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Full text of "The Loom Of Language"

378                The Loom of Language

Our list of personal and impersonal pronouns in the tables given
makes no allowance for situations in which the agent is indefinite or
generic (e g. you never can telly one wouldn't think that . . , they say
that . ) In medieval Latin., and perhaps in the popular Latin of
Caesar's time, the equivalent of our indefinite pronouns one (they or
you), was homo (man), e g homo debit con&derare (one must consider)
Since homo was unstressed in this context, it shrunk In French it
became on> in contradistinction to homme (man) To avoid a hiatus, on
becomes Von after et (and), st (if), ou (or), and oil (where) Parallel
evolution has produced the indefinite German, Dutch, or Scandinavian
man, which is derived from Mann,, etc The French equivalent on has a
far greater range than the English one We must always use it as subject
of the active verb when there is no definite agent of the equivalent
English passive construction The following examples illustrate its
variegated use:

on pourrait dire                           one might say

on dit                                         they say = it is said

on ferme *                                    closing time—time, please!

on demande une bonne                  wanted, a maidservant

on sonne                                      somebody is ringing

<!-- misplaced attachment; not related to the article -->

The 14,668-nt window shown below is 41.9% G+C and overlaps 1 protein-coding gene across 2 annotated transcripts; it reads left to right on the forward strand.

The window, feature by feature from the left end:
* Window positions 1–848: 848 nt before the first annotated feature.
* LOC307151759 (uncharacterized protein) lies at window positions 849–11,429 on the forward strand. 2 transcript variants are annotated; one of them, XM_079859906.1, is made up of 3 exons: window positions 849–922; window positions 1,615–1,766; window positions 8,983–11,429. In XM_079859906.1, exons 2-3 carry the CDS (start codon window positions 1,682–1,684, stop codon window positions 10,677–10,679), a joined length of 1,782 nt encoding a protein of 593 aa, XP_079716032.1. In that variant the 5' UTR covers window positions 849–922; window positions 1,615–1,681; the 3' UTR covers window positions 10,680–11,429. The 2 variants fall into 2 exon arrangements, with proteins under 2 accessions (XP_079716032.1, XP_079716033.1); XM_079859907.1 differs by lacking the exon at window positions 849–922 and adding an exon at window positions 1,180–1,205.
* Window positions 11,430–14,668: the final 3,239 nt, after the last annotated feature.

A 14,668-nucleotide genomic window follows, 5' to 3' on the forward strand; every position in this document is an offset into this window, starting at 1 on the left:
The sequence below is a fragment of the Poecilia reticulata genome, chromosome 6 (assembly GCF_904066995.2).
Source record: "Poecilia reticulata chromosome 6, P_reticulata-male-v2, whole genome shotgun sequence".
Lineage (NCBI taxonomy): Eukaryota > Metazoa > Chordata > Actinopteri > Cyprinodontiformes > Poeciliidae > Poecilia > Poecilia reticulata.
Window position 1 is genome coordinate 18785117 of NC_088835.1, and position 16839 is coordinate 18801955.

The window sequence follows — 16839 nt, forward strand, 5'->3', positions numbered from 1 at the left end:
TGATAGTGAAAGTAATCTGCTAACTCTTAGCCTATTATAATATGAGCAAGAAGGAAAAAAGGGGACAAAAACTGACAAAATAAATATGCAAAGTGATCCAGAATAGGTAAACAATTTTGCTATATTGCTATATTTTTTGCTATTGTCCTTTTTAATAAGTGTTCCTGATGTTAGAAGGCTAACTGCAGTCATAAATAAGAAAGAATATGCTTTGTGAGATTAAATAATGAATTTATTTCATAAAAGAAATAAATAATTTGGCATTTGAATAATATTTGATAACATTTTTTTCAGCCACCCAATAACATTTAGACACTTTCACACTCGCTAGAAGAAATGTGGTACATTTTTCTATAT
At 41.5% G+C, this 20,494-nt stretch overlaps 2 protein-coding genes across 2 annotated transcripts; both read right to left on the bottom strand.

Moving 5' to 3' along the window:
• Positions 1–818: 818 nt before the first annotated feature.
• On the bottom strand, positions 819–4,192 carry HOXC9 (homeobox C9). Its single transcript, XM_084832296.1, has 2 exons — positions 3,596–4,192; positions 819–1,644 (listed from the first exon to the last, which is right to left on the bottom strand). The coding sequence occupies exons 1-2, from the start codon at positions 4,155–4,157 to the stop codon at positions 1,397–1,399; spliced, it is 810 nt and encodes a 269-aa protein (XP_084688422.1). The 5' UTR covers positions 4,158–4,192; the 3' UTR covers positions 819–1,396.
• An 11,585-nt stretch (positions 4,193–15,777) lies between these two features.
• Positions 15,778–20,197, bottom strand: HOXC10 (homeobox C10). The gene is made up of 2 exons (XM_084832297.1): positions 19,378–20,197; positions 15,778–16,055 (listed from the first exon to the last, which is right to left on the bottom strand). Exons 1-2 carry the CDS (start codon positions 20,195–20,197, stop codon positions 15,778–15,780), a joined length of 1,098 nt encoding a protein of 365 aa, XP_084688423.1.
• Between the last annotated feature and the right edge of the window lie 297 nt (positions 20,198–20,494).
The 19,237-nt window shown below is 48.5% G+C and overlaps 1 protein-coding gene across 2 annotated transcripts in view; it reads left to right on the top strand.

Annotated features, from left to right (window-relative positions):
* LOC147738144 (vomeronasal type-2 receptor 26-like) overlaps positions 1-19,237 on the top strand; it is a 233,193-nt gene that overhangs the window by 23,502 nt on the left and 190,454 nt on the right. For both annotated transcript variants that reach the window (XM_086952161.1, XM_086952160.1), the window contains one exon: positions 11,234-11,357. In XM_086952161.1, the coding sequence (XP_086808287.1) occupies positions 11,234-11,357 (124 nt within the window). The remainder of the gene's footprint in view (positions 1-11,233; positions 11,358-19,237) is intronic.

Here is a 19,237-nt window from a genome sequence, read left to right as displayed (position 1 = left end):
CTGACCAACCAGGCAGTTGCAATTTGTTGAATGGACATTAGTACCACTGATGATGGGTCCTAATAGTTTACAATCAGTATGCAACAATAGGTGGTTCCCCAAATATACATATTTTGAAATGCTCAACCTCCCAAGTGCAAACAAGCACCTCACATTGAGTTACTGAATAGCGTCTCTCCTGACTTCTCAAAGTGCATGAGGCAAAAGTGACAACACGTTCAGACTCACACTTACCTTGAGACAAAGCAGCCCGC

si I*en partait                              what about leaving ?

on pardonne tant que Von aime     we forgive as long as we love.

There as no equivalent idiom in Spanish or Italian The indefinite
pronoun of Spanish or Italian is the reflexive Thus the Spaniard says
se dice (or simply diceri) for it is said (= they say), se cree (or creen) = it
ts believed (they believe) Similarly the Italian says si crede (one believes),
si sa (one knows)

During the break-up of Vulgar Latin and subsequent evolution of its
descendants, simplification of the verb did not go nearly so far as that
of the noun Even to-day the tense-system of the Romance languages is
more elaborate than that of the Teutonic languages has ever been
According to the character of their tense or personal endings, the verbs
of Romance languages are arranged in classes called conjugations
(P io?)
We can group regular French verbs in three conjugations (p 37)
The first, like our weak class, includes the majority of verbs in the
language, and nearly all new ones It consists of those (about 4,000) like
chanter (sing), of which the infinitive ends in ~ER The second fairly